School Hot Line Found To Boost Parent Involvement
At Stonewall Jackson High School in Manassas, Va., students can't get away with telling their parents they don't have any homework. Mom or Dad can simply call the school's voice mail to find out if they are telling the truth.
Stonewall Jackson is one of 102 schools across the nation that tried out homework hot line systems for two years as part of a national effort known as the Bridge Project.
Results released last month from the first evaluation of the project found that the systems are an effective way to increase communication between parents and their children's schools.
What's more, parents who use the systems say they feel less stressed at work as a result.
"Even motivated teachers have no time to make that call or write that note or have a 30-minute conference," said project evaluator Jerold P. Bauch, a professor of education at Vanderbilt University in Nashville, Tenn. "I'm strongly convinced that technology applications like this are the ways that all schools should improve parent involvement."
The $1.4 million project began in 1995 with funding from the American Business Collaboration for Quality Dependent Care, a group formed by national corporations such as IBM, Exxon, Xerox, and Aetna Life and Casualty Co., to help employees achieve a better balance between family and work.
The elementary, middle, and high schools that took part in the project--located in communities ranging from San Jose, Calif., to Stamford, Conn.--were chosen based on whether they served employees of those corporations.
Each school received about $15,000 worth of equipment, training, and technical support. The project also paid the monthly fees for the system's telephone lines--a cost of $31.50 a month, for example, in Marietta, Ga.
Menus and Magnets
In addition to posting homework assignments, teachers used the hot lines to give parents tips on helping their children with their schoolwork or to talk about the day's lessons. Schools distributed refrigerator magnets with the hot line numbers to families.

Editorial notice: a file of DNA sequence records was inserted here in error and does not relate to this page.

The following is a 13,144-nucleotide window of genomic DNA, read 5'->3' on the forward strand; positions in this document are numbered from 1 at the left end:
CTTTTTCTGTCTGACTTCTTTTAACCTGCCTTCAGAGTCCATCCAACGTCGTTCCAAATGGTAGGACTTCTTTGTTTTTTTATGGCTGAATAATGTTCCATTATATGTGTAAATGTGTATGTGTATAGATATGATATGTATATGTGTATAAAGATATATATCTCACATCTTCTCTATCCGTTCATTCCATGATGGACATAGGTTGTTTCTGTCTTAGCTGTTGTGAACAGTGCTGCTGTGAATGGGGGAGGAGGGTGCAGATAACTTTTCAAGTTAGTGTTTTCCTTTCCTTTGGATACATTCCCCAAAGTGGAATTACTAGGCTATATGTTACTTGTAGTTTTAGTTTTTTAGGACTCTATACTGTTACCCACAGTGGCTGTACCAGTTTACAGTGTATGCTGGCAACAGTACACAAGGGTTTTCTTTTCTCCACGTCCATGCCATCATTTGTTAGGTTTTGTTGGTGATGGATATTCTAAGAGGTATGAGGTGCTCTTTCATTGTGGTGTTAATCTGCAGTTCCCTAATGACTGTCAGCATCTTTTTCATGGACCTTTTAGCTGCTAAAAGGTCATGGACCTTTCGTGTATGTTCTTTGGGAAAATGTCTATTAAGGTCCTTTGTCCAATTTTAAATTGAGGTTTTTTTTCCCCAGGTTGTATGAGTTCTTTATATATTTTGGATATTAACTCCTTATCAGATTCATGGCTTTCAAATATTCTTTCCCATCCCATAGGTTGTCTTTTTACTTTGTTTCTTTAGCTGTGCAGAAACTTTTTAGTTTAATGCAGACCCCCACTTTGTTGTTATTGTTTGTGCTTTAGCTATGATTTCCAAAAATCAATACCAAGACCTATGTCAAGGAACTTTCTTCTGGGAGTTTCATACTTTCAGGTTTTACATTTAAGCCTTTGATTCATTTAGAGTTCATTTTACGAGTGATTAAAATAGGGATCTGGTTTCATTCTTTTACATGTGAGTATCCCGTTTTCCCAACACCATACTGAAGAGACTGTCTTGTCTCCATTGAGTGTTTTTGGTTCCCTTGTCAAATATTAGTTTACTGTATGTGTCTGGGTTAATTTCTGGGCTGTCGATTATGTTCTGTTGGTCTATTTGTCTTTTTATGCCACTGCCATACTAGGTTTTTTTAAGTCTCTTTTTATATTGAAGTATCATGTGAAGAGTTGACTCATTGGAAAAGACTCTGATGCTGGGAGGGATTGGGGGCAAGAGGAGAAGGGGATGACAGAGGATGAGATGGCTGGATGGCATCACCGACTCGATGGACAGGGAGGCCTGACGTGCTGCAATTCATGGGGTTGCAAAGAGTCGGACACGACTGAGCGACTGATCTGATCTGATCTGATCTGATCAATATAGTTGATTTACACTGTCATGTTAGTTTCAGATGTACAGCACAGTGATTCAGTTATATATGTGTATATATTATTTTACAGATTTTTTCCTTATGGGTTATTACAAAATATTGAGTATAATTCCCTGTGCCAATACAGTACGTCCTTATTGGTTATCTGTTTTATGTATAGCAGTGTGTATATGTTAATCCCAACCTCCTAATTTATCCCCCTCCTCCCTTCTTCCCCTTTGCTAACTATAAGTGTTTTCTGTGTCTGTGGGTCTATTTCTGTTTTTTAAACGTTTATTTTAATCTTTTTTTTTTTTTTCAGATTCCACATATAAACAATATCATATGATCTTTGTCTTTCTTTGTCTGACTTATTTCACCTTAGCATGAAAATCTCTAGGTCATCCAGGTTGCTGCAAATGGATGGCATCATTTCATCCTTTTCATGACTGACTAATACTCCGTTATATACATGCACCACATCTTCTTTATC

Parents in some communities could also leave messages for teachers, and students could call the school to find out the lunch menu.
"I've had several parents tell me it's become a daily car-phone ritual to call up and find out what students are studying that day and then to have a conversation about it at dinner," said Principal Steven M. Constantino of Stonewall Jackson High.
He used the system's "all call" function to phone parents with recorded reminders of upcoming meetings. As a result, he said, attendance at the school's annual January orientation for incoming freshmen increased to 1,000 this year from 50 the previous year.
In the summer, the school also posted reading lists and the hours of the guidance office on voice mail.
Contacts between parents and participating schools increased by an average of more than 400 percent the first year, according to the evaluation. On average, each hot line logged more than 11 calls a day.
The researchers also surveyed the employees of the sponsoring corporations and found that 43 percent of those parents reported using the system regularly. Half said they were more involved in their children's schooling and that their children did more homework as a result of the hot lines.
One-third also reported feeling less anxious at work because of fewer worries about their children's schooling.
"At the high school level, it seems to be difficult to get parents involved," said Mr. Constantino. "The lesson we learned was that because parents don't come doesn't mean they don't care."
One drawback to the system is that parents will quickly stop using it if teachers do not update their recorded messages daily, Mr. Bauch warned.
He predicted that a new federal law will ease another potential downside to the system--the monthly phone bill. Under the Telecommunications Act of 1996, schools will be eligible for discounts ranging from 20 percent to 90 percent on telephone lines beginning next year.
The researchers don't yet know for sure whether the hot lines will lead to better learning or higher grades for students. But, Mr. Constantino said, "I want to believe that if kids and parents are more attuned to the important activities going on at school, then their grades will go up."